Picking up a new habit will be challenging, but meditation breaks for children will only take a few minutes. For preschoolers, a few minutes per day will suffice. Elementary students can benefit from a three to 10 minute-session twice daily. The duration will still depend on the SEL program and daily agenda.  

Engaging Meditation Activities for Children

An easy way to introduce mindfulness is through informal and relatable tasks. Here are some strategies school facilitators can implement inside the classroom.  

Kindness Meditation

This practice entails offering well wishes to others. Here's a step-by-step guide:

  1. Sit down: Instruct the child to sit, place their hand on their heart and close their eyes.
  2. Imagine: Tell the student to think about a person they love.
  3. Meditate: Ask about their present feelings while thinking about this individual.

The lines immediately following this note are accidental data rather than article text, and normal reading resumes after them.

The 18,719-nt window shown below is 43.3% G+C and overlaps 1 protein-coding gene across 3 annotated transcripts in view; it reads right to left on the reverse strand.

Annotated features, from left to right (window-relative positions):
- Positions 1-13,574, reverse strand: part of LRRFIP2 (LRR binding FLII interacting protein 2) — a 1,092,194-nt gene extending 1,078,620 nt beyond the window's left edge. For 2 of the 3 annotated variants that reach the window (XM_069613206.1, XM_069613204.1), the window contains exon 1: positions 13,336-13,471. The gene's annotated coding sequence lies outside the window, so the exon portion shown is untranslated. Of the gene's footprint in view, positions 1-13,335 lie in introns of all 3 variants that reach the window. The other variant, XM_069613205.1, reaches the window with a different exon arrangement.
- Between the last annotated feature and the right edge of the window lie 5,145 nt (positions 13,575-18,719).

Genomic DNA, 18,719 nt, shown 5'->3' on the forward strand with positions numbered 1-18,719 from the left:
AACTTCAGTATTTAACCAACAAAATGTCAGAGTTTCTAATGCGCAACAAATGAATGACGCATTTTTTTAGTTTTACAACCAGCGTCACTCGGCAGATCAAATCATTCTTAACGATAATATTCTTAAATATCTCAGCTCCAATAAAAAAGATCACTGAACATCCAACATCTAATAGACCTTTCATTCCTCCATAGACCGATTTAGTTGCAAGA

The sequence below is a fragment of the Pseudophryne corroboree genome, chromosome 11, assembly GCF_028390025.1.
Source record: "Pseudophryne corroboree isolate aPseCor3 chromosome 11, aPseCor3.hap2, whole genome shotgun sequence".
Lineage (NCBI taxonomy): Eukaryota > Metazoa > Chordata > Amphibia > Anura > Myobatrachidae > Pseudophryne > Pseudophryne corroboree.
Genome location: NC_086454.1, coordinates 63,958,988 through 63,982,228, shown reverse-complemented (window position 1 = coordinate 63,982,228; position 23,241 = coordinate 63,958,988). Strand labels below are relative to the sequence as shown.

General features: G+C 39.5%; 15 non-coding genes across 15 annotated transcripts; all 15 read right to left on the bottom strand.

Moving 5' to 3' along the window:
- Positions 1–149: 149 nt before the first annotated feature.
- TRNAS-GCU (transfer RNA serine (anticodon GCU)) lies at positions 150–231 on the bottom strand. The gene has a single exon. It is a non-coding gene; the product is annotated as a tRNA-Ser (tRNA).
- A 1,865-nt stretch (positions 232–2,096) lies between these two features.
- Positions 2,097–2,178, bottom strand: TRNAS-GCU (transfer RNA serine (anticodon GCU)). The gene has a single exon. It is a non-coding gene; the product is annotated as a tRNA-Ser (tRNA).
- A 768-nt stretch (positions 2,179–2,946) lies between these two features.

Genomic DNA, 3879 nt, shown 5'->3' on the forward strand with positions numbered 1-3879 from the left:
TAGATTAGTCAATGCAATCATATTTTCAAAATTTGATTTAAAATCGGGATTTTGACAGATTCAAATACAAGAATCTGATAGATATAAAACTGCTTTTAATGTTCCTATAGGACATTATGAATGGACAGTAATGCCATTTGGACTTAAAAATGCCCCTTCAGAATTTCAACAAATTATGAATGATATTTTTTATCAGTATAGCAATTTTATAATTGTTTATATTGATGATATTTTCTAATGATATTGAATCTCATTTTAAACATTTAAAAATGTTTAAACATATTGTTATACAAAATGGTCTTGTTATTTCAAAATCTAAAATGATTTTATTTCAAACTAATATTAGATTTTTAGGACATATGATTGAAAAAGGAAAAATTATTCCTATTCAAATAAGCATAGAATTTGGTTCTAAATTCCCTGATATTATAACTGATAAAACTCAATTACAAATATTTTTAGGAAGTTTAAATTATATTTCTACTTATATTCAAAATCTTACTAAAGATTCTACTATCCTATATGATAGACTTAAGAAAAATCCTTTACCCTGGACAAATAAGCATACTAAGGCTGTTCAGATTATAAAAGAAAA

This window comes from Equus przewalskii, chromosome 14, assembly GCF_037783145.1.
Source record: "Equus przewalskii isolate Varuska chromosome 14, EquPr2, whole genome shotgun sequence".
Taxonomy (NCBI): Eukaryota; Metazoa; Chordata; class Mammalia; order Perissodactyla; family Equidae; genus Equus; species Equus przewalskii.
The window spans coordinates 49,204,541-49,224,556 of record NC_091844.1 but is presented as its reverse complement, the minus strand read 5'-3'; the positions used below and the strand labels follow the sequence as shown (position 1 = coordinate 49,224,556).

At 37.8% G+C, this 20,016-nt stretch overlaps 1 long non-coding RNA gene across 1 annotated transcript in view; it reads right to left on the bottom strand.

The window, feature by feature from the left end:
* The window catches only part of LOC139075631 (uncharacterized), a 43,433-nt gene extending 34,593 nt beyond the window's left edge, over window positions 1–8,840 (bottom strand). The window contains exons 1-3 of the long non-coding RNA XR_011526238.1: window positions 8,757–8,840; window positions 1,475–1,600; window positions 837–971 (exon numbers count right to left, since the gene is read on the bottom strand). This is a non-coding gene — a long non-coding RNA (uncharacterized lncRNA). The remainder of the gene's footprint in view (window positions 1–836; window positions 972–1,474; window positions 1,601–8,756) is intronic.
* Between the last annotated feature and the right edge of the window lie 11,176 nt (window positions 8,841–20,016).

4. Make a wish: Have the student think about the things that would make the person's day.
  5. Conclusion: Ask them to open their eyes and discuss how the practice made them feel.

Mindful Walk 

This activity is an excellent opportunity to breathe and reflect on life. Teachers can start by walking with students around the classroom or along the hallways. Encourage students to take deep breaths as they walk and observe their surroundings. Ask them to name what they see, smell, hear or feel. Instruct them to observe the movement of their bodies as they walk. Once finished, stop and take a few slow breaths before returning to class.  

Glitter Jar

Like adults, children can feel overwhelmed. A mindful glitter jar activity is a visual sensory experience that elaborates on how thoughts can clutter the mind. You need any type of jar, glitter that sinks and glycerin to slow down the fall of glitter. Here's the process: